Windows 95 and Windows NT 4.0 substituted Program Manager with desktop and Start menu. The latter did not consist of the limitations of the Program Manager. Users can add the items to the Start Menu by dragging and dropping them.

The Windows 98 Start Menu developed a bit as compared to its predecessor. It offered the capability to swiftly log out of the user account you were currently working on. The menu also had Windows Update feature in its own section accessible at the top and a newly added ‘Favorites’ folder for shortcuts for files and applications defined by users.

In Windows ME, ME stood for Millennium Edition and perhaps no other version of Windows was given as much censure as Windows ME. When it comes to the Start Menu of Windows ME, there were no major changes between Windows 98 and Windows ME. Users could see the ‘Windows ME’ marking on the left side of the menu and other than that, the Windows 98 users who were unlucky enough to upgrade their OS to Windows ME were expected to at least have no difficulty comprehending and steering through the Start Menu.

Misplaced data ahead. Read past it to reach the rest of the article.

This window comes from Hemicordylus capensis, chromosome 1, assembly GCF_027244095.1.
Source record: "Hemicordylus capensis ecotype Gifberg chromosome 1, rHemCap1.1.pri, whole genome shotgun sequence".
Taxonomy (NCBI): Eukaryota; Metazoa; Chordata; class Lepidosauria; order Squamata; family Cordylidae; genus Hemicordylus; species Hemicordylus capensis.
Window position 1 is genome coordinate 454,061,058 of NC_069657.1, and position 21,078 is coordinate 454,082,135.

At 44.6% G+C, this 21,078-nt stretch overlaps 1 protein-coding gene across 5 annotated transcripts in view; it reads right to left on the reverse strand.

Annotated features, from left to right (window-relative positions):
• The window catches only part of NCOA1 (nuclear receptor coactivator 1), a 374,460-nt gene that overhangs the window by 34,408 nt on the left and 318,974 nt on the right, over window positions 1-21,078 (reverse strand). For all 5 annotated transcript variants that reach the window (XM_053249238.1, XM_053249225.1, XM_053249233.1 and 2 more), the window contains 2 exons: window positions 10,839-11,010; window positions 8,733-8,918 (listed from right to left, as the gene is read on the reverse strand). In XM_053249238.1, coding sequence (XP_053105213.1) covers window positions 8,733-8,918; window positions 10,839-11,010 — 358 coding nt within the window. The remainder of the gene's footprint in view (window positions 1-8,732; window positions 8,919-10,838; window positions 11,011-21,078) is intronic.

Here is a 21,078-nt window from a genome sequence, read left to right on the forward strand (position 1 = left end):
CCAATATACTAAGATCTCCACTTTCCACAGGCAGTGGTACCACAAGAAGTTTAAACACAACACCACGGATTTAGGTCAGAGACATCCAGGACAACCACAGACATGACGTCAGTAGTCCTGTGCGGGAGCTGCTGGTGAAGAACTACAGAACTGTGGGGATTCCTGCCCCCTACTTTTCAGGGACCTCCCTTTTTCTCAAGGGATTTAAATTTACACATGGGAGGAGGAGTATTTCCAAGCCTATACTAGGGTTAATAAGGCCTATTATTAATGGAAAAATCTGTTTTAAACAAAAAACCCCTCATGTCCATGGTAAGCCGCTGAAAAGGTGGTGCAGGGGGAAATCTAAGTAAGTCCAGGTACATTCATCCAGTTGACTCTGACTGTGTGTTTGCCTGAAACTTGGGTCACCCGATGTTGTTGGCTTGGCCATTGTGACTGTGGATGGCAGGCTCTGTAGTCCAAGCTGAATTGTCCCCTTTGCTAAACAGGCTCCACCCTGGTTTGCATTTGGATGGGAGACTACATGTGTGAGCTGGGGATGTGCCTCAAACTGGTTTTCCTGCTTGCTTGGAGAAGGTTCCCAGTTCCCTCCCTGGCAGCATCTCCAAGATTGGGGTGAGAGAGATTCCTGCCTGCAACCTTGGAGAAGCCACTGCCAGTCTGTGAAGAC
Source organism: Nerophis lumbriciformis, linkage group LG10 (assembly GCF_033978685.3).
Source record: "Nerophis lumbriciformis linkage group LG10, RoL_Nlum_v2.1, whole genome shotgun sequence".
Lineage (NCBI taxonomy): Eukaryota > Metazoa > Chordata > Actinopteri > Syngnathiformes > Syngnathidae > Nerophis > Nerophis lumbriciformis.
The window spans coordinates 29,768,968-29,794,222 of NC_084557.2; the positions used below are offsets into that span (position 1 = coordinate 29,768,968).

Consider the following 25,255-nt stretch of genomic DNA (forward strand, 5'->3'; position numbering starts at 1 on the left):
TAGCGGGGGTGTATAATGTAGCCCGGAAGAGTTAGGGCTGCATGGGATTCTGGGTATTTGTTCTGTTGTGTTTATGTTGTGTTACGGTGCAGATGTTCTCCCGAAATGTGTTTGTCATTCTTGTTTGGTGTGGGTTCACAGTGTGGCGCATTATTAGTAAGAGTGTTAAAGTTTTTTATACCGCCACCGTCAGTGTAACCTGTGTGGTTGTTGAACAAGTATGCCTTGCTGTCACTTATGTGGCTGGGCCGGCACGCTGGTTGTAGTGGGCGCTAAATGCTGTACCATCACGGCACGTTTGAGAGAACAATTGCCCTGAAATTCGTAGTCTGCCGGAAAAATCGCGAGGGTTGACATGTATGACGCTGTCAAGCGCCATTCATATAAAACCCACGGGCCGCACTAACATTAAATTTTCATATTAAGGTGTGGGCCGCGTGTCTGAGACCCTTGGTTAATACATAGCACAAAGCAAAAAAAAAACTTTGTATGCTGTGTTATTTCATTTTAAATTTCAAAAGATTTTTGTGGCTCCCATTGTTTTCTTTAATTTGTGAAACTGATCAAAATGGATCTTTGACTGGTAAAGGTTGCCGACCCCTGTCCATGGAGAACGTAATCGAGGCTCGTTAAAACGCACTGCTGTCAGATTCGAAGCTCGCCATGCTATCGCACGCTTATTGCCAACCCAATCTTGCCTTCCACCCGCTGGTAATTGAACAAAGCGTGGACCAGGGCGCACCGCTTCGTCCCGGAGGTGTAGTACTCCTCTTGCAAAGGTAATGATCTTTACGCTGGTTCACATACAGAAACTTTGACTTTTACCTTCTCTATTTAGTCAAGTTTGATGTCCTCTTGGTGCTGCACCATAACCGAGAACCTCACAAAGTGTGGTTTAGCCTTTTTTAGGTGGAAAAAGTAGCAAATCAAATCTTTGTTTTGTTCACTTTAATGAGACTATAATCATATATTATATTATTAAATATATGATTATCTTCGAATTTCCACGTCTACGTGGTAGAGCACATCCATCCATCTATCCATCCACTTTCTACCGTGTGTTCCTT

As for Windows 2000, the Start Menu was almost same as the previous versions with one change that there was a quick shortcut to ‘Program Access and Defaults’, where users could place the default programs for each type of file or activity, add or take out Windows constituents, and uninstall already installed programs.

#Next Big Thing – Windows XP

Windows XP is an operating system that allows you to use a variety of applications or software. It is popular because it’s logical, exciting, and user-friendly. This OS has multitasking abilities, and it can run many applications at once and its Start Menu has certainly brought on some nice changes for the users.

Start Menu in XP was the first major refurbishment to the previous versions of Start menu and it was later included in Windows Server 2003. The Start menu was stretched into two columns, left and right. The left-hand column comprises the installed programs and the right column gives My Documents, My Pictures, My Music and other special folders. This column also contains shortcuts for Computer and Network, which were positioned on the Desktop in previous versions of Windows.